Architecture Tools are made for Architects, not for those who rely upon the tools to inform them on a decision the business is required to take. Therefore, to the non-architect who is likely making the decision regarding the project, findings such as those shown in the original document are only going to confuse them further. This was the case for the architect on this project, who unfortunately undermined his valuable work by presenting unclear findings. As Wolfgang Goebel states in Enterprise Design Patterns, “Enterprise Design creations can be confusingly complex, technical, graphically ugly, and unclear. Such creations do not provide the user experience needed to make people participate.” Information on the original piece of work was overloaded onto one page, making the view even more confusing, leaving stakeholders unaware of where to divert their attention.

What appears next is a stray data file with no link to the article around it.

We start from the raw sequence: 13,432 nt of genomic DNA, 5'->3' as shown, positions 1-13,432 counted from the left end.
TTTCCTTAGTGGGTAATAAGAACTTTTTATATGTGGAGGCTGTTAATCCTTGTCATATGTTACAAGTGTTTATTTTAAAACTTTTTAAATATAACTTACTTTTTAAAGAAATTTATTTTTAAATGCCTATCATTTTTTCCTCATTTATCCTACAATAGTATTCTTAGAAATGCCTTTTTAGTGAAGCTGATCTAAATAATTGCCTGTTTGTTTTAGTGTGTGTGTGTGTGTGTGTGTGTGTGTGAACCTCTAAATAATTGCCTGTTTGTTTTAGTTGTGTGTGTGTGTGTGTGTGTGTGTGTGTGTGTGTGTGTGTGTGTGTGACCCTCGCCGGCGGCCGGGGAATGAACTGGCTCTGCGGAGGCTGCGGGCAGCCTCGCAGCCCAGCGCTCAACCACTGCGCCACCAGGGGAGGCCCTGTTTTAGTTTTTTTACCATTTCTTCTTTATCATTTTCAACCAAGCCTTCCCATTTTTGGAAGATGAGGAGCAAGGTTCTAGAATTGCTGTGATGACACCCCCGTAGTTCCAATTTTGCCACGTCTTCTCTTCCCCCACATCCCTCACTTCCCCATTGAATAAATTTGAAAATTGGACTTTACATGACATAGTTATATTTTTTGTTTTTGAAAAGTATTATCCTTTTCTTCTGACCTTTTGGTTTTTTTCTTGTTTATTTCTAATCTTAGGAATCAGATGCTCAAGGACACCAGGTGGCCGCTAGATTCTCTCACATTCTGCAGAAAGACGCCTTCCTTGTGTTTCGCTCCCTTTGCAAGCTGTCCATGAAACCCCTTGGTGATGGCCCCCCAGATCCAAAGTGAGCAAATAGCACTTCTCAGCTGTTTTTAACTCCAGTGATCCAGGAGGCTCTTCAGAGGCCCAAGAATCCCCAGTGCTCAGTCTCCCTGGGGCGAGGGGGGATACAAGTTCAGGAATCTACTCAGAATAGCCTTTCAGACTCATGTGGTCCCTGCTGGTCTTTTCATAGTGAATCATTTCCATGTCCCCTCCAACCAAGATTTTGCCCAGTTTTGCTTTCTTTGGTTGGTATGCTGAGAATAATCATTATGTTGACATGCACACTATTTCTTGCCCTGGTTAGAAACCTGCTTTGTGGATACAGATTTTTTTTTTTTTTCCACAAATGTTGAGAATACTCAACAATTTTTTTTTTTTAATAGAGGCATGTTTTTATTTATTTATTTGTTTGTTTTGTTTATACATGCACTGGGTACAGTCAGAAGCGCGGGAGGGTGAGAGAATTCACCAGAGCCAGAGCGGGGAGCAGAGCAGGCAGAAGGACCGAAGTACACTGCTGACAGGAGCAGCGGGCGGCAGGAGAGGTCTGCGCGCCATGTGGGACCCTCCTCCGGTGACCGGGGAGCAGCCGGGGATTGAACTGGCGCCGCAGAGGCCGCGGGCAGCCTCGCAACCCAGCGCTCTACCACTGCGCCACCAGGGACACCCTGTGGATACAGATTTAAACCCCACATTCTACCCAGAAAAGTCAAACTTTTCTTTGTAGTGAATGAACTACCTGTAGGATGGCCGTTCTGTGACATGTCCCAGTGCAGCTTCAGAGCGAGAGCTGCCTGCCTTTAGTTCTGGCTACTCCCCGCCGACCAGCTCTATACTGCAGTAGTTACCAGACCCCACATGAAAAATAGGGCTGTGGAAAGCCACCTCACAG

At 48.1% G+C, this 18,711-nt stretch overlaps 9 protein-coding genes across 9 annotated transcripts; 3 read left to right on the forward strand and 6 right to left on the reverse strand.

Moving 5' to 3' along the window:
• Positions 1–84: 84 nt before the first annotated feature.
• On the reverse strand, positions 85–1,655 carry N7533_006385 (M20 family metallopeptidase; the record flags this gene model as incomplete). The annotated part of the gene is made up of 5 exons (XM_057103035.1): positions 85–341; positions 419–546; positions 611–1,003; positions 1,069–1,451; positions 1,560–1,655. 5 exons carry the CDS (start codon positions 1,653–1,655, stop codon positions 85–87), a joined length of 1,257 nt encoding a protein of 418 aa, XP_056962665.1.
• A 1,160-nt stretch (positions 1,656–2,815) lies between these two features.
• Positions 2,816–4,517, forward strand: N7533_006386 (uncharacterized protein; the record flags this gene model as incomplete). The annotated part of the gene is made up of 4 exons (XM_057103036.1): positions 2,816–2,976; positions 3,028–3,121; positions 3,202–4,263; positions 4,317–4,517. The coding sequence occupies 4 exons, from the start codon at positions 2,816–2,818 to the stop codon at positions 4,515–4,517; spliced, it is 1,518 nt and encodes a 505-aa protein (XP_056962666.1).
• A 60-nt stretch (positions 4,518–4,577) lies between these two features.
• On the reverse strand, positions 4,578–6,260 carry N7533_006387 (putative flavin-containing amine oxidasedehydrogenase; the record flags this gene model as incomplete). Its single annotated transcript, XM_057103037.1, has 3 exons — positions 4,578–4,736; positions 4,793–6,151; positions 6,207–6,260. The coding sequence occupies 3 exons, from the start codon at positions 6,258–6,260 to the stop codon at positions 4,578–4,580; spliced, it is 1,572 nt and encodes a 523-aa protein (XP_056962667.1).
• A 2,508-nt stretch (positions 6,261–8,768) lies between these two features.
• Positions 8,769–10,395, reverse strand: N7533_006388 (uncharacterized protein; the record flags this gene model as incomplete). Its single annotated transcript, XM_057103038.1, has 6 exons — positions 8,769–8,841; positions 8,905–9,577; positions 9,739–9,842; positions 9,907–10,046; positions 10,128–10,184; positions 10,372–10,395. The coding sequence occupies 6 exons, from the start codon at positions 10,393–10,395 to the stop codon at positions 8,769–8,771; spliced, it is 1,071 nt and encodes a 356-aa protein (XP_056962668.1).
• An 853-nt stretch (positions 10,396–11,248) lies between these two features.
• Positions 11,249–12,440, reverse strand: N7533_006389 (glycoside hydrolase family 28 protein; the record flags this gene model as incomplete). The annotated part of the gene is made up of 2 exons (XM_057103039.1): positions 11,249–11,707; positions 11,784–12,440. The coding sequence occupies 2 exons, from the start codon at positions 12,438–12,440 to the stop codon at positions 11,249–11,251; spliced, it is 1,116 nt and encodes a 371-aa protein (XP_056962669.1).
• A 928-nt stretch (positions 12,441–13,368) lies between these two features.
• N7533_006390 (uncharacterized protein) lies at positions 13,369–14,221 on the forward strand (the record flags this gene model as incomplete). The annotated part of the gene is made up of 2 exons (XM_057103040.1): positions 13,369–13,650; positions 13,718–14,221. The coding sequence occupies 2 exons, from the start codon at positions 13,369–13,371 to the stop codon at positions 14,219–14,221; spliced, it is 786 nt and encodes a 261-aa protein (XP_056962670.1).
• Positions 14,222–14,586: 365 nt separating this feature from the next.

After being given a 21st century facelift, the document is instantly much more visually appealing. Our architect reported that feelings of confusion and anger turned into intrigue and excitement after being presented with this version, as they had not come across findings presented in this way before. Information overload has been removed upon first viewing, but the architects information is not lost, as by clicking on Points of Interest, all information can be found in an easily digestible and understandable format. Interactivity has really brought these findings to life, allowing the architect to highlight baseline, interim and target stages with ease. Senior stakeholders are now keen to adopt this format across all current and future architecture projects.